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Child-care workers call on government to fund sick days

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'In the world we're in now, there needs to be a designated, here's your COVID sickness pot of money'
Publication Date: 
17 May 2021


Government should be doing more to ensure daycare workers can stay home when they're sick, say some who work in P.E.I.'s child-care sector.

Last week, a staff member at Charlottetown's Leaps and Bounds Childcare Centre tested positive for COVID. 

According to the chief public health officer, there are indications they went to work while symptomatic. It's not clear what sick leave protocols are in place at Leaps and Bounds. The centre's owner could not be reached for comment. 

According to the province, there is no mandated paid sick leave at Island daycares. 

Jamie-Lynn Mosher offers her staff five paid days per year at Rainbow Beginnings Early Learning Centre in Kings County. She thinks there should be dedicated funding from the province, so she can afford to offer her staff more.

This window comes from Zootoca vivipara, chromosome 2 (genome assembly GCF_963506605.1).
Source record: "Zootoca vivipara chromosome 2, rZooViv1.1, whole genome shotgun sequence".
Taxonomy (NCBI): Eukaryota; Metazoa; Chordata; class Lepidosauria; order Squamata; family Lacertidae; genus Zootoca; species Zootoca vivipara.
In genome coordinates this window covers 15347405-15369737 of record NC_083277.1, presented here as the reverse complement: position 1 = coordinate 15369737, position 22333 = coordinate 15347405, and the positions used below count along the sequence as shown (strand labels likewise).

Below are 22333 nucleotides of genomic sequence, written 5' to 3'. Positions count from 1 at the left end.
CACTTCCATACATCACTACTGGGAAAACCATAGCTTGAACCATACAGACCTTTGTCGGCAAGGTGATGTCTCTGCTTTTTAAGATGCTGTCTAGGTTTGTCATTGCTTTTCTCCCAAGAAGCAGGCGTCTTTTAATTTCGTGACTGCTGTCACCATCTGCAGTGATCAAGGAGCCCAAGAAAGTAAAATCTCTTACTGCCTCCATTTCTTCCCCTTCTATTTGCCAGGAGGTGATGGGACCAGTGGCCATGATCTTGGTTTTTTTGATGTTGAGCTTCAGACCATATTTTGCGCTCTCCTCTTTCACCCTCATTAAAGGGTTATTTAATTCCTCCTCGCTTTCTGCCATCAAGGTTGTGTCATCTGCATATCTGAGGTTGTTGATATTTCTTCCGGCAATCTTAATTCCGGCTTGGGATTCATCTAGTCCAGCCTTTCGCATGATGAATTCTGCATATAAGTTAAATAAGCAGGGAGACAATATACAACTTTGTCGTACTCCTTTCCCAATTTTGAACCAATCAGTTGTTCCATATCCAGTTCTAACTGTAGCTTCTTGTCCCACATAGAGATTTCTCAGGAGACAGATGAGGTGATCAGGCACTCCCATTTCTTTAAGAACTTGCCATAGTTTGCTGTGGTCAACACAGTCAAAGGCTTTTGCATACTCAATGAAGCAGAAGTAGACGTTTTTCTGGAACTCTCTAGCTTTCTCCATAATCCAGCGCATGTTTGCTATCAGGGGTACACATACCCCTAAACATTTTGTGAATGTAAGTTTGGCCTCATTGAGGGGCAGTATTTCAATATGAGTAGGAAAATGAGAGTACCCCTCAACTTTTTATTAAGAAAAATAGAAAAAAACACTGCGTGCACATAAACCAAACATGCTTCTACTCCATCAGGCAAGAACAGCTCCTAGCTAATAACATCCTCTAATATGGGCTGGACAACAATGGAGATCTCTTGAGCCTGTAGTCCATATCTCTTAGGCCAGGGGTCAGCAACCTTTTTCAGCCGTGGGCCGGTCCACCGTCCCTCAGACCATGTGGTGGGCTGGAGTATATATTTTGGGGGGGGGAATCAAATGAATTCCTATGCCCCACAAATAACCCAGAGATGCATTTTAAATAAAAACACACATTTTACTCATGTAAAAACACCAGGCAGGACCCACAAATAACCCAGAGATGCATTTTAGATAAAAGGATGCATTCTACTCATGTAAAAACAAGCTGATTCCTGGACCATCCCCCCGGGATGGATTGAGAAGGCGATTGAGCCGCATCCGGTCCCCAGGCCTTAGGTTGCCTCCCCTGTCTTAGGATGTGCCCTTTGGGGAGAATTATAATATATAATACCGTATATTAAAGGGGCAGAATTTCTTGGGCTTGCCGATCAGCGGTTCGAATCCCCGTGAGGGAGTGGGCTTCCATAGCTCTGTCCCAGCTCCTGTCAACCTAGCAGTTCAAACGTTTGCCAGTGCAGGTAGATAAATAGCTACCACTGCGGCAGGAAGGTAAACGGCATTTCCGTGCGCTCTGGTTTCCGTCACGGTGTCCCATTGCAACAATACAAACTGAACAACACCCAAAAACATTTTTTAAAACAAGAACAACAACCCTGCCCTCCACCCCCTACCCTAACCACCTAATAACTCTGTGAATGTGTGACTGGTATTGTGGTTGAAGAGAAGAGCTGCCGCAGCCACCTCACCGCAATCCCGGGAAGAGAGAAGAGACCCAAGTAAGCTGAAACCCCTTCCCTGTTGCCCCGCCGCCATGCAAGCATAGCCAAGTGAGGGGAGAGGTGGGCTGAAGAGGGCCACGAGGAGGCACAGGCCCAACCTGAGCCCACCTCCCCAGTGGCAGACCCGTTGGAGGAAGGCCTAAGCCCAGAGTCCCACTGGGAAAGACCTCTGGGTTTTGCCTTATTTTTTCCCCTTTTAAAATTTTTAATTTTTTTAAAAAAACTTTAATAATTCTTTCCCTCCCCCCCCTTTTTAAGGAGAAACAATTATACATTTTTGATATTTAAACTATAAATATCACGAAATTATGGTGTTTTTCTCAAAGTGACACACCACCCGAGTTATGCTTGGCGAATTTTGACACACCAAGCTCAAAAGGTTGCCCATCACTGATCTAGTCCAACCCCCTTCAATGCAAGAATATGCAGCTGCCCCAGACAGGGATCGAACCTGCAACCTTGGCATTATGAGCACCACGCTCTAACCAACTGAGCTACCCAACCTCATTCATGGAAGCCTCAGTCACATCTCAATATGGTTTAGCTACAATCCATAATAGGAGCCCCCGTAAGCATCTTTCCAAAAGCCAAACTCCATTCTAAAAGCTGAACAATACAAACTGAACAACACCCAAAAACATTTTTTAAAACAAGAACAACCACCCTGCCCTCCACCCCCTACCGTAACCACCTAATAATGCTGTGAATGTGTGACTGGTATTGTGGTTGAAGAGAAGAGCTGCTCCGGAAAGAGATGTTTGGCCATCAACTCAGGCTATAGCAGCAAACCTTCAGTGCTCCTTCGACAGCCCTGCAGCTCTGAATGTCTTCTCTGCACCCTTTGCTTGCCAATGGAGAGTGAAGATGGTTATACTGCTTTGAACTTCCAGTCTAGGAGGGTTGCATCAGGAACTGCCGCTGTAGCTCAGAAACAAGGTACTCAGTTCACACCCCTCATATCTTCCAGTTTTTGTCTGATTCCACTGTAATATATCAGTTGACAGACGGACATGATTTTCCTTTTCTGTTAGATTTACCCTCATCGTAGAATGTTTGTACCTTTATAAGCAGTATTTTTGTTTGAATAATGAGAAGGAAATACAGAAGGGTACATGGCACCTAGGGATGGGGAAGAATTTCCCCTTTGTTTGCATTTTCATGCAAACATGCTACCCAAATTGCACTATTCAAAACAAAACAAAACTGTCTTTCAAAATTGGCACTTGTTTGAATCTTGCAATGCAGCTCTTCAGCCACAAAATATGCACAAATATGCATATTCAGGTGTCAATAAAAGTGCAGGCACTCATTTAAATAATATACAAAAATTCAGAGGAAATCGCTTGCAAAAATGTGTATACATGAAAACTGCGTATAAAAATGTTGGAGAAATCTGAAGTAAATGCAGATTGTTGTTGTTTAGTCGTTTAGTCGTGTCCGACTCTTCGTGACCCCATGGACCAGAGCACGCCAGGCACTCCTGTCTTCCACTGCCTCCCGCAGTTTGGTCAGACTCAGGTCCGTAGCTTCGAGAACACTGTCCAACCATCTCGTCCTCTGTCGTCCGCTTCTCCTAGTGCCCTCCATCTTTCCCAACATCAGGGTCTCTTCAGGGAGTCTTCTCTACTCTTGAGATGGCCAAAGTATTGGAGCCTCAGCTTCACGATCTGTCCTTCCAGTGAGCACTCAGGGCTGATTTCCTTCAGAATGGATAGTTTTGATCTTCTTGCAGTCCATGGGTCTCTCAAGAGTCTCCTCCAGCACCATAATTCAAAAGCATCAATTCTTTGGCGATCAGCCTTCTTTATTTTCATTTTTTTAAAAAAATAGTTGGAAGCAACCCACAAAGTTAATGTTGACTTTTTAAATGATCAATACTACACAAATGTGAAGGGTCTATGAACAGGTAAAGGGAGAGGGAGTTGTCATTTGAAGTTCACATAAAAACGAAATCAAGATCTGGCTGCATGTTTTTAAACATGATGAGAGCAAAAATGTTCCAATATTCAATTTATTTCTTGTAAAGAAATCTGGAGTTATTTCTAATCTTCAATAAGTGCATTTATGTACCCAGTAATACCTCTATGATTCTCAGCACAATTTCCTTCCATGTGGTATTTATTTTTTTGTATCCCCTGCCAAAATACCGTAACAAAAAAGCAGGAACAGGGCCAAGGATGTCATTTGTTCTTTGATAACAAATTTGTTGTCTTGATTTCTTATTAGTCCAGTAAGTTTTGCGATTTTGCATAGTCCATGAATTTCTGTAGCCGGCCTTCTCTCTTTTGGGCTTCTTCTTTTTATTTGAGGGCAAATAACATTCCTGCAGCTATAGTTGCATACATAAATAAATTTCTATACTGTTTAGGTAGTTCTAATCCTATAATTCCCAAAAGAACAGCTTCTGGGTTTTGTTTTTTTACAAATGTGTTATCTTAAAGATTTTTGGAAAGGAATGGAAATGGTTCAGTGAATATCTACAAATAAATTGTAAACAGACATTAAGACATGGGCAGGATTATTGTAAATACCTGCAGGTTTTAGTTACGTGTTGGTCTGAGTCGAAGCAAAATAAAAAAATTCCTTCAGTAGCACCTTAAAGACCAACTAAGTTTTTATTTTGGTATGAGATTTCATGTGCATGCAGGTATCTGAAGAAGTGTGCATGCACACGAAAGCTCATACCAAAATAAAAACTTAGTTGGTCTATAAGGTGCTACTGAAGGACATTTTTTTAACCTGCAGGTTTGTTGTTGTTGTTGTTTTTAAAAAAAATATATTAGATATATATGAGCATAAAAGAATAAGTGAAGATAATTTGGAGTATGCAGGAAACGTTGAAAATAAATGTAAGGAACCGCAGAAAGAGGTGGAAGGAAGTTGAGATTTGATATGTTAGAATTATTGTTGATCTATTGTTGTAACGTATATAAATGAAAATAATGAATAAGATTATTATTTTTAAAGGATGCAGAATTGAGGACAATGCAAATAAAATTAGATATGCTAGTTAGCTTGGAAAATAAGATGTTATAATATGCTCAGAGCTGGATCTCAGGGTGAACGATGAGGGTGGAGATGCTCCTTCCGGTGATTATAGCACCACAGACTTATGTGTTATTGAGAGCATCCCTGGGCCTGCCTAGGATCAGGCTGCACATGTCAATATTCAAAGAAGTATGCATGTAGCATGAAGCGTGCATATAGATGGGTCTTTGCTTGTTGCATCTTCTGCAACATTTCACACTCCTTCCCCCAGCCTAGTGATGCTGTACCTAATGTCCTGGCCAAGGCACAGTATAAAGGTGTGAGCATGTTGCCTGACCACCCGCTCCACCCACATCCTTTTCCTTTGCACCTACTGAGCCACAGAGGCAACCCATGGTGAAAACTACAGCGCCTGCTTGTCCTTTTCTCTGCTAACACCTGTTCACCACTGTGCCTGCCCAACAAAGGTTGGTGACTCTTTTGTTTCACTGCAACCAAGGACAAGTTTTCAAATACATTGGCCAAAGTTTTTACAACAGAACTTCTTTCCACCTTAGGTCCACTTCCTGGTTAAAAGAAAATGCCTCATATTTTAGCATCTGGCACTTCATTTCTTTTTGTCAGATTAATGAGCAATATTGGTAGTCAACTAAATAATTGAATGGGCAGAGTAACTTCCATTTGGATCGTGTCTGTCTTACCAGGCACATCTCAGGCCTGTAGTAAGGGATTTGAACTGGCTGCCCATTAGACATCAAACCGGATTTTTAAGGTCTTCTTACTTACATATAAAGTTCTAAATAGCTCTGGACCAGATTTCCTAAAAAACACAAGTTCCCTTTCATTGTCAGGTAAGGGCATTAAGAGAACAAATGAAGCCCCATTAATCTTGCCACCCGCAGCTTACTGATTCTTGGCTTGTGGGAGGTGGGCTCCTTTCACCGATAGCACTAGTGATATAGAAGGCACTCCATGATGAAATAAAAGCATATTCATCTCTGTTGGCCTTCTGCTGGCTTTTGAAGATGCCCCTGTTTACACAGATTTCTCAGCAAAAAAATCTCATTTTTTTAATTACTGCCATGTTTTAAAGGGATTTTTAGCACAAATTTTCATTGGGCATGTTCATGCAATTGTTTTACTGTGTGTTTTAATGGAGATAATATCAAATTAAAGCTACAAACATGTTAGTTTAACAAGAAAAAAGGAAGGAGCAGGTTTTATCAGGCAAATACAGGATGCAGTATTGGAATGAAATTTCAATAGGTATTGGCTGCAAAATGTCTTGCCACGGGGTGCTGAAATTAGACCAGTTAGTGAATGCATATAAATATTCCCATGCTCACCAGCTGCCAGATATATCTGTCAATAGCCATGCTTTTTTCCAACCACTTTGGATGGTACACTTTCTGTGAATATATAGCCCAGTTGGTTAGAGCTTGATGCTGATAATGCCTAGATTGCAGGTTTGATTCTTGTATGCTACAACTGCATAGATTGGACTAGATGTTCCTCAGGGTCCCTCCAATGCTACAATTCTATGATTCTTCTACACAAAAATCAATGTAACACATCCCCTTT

Money you can 'tap into'

"I feel like in the world we're in now, there needs to be a designated, here's your COVID sickness pot of money. And it doesn't go away. It's just there, and then as you need it, you can tap into it," she said.

"It'd be nice if it was easy, that if they woke up and had a scratchy throat and a runny nose, and they didn't have to hem and haw, 'Can I drag myself to get through the day? Is this really a symptom?'"

A spokesperson for the P.E.I. government said it did receive requests for funding to cover paid sick days at child-care centres. 

But those requests stopped when the federal government rolled out its Canada recovery sickness benefit in the fall. It offers workers $500 for one week if they're off because they're sick, or need to isolate. 

'You got to get paid'

Phyllis MacDonald, an early childhood educator at Rainbow Beginnings Early Learning Centre, said it'd be easier if centres were given funds directly, so workers could avoid having to apply for the federal program, or worry about whether they qualify. 

"At the end of the day, you got to get paid. And you also fear, you feel you're leaving your work shorthanded. Because sometimes the subs just aren't there," she said.

"At the end of the day, you have to look at, 'Do they have anyone there to cover me off?'"